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Friday, November 22, 2019

Lost Cards: 1988-89 OPC Wilf Paiement

  Drafted 2nd overall in the 1974 draft by the expansion team, the Kansas City Scouts, Wilf Paiement entered the league with high expectations and retired as the second best player to wear the number 99 in NHL history.
  Paiement had 82 points in 135 games over two seasons with the atrocious Scouts.  The NHL had doubled in size in 1966, from 6 to 12 teams, and added another six between 1970 and 1974, then include the WHA's vying for talent and the talent pool was quite diluted for the Scouts.  The Scouts performed as bad at the box office as they did on the ice.  The Scouts only lasted two seasons in Kansas before moving to Colorado, becoming the Rockies.

1974-75 OPC Wilf Paiement (Variant)
  While the Rockies continued to perform poorly on the ice, Paiement led the team in scoring for three straight seasons, amassing 228 points in 223 games.  During this time, Paiement earned the reputation as a dirty player, due in part to his antics at the 1977 World Hockey Championship for Canada.  Then at the start of the 1978 season, Paiement solidified that reputation with a stick swinging incident against Dennis Polonich.  Paiement was suspended for 15 games.  At the time, it was the second longest suspension in NHL history for an on-ice incident.  Polonich would later sue Paiement over the incident, and be awarded $850k.  Paiement finished the season as the Rockies leading scorer, netting 60 points in 65 games.
  Paiement was traded to the Toronto Maples Leafs in the infamous Lanny McDonald fiasco.  Wilf already had big shoes to fill by replacing McDonald, but then also switched to jersey number 99.  He is only one of three players to ever wear the number 99 in the NHL.  Wilf originally lived up to expectations as he led the Leafs in scoring, while setting a career high, with 97 points in 1980-81.  The following season, Paiement, and the Leafs, struggled.  With the Leafs being 10 points out of a play-off spot at the trade deadline, and Paiement only netting 58 points in 69 games, the Leafs traded Paiement to the Qubec Nordiques for Miroslav Frycer.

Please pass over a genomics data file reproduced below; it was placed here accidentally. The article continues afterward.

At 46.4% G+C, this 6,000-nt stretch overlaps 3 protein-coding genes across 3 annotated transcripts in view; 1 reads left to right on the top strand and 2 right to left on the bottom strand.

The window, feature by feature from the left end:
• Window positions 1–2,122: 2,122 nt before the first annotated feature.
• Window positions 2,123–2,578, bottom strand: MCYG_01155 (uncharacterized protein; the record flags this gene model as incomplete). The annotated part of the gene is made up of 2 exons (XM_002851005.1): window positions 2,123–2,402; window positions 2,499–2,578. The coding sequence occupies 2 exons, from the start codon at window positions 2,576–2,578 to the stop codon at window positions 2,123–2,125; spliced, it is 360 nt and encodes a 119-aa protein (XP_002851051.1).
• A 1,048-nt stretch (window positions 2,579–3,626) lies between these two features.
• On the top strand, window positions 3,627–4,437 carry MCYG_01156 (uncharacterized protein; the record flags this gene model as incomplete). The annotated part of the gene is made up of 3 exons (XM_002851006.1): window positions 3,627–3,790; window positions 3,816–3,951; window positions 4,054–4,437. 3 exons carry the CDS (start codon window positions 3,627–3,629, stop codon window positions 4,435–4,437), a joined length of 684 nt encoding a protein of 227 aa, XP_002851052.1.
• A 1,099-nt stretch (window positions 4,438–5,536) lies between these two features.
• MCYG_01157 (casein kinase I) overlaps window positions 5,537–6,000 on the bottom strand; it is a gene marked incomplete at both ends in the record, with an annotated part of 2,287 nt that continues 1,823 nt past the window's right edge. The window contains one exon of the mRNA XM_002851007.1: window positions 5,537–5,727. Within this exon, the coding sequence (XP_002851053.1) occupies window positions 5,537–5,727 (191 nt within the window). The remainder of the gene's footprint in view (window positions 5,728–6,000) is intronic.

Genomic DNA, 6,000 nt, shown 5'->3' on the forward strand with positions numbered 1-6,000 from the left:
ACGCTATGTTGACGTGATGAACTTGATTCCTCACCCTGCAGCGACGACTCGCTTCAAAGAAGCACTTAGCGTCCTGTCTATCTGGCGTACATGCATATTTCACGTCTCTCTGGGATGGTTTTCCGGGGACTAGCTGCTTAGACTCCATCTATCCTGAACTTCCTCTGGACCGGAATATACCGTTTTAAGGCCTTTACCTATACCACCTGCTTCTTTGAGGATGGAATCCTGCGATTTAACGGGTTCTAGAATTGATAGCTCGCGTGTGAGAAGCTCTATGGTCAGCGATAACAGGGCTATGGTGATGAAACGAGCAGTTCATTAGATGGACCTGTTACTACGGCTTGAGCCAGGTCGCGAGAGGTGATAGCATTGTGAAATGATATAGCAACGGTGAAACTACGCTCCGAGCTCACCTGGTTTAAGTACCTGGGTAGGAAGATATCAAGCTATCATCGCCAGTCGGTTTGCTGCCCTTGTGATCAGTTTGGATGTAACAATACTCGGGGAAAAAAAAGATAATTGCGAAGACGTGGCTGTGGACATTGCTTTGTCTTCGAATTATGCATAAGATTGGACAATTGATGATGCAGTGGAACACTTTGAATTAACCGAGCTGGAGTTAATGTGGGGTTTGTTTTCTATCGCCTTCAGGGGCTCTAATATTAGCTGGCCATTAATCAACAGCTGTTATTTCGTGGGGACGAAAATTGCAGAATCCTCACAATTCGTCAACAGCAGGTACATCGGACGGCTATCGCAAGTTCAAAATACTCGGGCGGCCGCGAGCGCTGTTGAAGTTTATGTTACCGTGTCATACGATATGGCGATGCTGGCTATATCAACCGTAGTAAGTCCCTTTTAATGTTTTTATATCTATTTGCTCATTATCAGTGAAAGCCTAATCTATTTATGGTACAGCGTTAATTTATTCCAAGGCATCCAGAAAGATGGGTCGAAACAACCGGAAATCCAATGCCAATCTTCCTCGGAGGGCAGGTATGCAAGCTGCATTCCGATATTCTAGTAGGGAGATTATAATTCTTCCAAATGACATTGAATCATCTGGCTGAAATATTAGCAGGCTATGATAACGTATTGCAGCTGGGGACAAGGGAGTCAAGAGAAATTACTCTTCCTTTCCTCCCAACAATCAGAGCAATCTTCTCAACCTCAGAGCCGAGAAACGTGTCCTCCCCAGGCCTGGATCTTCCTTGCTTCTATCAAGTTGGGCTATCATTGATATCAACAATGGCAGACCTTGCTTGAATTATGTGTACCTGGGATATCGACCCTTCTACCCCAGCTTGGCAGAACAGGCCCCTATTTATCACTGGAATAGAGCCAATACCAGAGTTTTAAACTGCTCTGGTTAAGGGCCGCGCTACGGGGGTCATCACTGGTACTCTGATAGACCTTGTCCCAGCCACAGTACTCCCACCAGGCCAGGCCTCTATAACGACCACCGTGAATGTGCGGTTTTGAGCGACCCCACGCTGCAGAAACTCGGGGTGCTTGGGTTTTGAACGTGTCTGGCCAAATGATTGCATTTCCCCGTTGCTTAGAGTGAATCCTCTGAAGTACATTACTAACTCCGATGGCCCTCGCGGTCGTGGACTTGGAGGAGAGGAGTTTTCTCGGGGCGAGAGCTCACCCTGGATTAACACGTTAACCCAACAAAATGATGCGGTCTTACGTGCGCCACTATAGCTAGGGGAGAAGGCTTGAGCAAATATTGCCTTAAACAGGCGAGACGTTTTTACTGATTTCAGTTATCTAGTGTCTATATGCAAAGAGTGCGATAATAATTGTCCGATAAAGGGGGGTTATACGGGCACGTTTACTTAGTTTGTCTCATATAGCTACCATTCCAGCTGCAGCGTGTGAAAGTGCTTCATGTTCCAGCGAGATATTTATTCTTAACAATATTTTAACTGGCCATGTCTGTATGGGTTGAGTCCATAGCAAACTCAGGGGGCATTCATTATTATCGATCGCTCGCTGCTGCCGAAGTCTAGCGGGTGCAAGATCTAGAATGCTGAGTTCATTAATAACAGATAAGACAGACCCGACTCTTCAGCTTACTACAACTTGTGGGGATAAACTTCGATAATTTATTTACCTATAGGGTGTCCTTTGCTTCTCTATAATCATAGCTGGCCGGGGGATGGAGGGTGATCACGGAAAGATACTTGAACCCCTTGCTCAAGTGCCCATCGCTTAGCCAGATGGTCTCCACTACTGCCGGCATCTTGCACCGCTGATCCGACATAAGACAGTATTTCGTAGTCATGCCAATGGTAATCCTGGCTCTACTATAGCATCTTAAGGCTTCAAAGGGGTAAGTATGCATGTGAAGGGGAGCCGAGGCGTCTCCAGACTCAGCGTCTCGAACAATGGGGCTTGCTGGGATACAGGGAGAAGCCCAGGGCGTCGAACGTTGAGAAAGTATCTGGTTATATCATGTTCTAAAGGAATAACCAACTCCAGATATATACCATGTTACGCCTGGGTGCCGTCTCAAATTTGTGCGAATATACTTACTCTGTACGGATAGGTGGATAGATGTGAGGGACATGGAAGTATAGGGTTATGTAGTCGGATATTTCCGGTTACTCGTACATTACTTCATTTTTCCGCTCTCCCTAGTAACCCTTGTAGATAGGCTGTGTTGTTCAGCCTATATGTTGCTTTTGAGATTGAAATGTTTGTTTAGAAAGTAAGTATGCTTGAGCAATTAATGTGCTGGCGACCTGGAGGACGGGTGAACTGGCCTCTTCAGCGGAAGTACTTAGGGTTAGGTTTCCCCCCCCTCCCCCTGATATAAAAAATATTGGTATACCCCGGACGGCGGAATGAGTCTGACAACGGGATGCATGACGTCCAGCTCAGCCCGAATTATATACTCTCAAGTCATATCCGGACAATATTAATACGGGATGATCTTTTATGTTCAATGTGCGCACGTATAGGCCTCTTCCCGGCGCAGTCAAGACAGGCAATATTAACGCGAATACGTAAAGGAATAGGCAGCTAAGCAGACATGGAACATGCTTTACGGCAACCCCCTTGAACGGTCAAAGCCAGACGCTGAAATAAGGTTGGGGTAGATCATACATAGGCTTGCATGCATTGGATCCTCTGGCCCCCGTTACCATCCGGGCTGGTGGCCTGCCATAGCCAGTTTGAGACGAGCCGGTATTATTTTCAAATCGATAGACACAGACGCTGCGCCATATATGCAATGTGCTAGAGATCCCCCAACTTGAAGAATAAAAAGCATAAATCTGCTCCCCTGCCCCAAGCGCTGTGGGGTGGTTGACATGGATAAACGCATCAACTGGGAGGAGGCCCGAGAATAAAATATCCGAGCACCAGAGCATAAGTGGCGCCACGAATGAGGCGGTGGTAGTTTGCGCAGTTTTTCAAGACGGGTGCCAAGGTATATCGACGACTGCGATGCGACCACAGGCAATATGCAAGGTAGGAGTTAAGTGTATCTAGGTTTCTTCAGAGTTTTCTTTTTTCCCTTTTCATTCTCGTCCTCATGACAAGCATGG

Paiement chose a new jersey number, and finished the season strong, scoring 13pts in 8 games for the Nords and added 12 more points in 14 play-off games.  Paiement played in a support role for the Nordiques, whom already had future HHOFers Peter Stastny and Michel Goulet.  Paiement had 223 points and 680 PIM in 280 games with Quebec.  The team made the Wales Conference Final twice during Paiement's time, losing both times, in 1982 and 1985.
  Paiement struggled with Quebec during the 1985-86 season and was traded to the New York Rangers.  Paiement was part of the Ranger's cindarella play-off run.  The Rangers, who barely made the play-offs, upset the top two teams in the Wales Conference before losing to the Patrick Roy and the Montreal Canadiens.
  Wilf was left unprotected in the 1986 waiver draft and was selected by the Buffalo Sabres.  He scored 20 goals in 57 games for the Sabres.  Paiement signed as a free agent with the Pittsburgh Penguins the following offseason, resulting in OPC airbrushing him into the set.  Paiement played more games in the minors than with the Penguins in 1987-88 and retired at the end of the season.
  Paiement was a tough, although sometimes dirty, player.  Over his career, he had 16 Gordie Howe Hat Tricks, just two shy of Rick Tocchet's record.  Paiement  retired with 356 goals, 1759 PIM in 946 career games.  A very good player, who had the right mix of offense and truculence for the era he played in.
  Paiement was a victim of the OPC cutbacks as he was left out of the 1985 and 1986 sets.  He never had a card produced of him as a New York Ranger, nor as a Buffalo Sabre.  I could not find reasonable pictures of Wilf as a Ranger or Sabre.  I would be grateful if anyone could steer me towards one.  Although I am able to present a career capper for Wilf as a 1988-89 OPC Lost Card.

1988-89 OPC #270 Wilf Paiement

1988-89 OPC #270 Wilf Paiement


  1. I had no idea he wore #99 for a time. Do you think players on other teams gave him a lot of grief for that? Or maybe it was early enough in Gretzky's career that he hadn't really "claimed" that number yet.

    1. There were a couple of players who had #99 but they gave it up once it was obvious that Gretzky was in fact the Great One by 1982.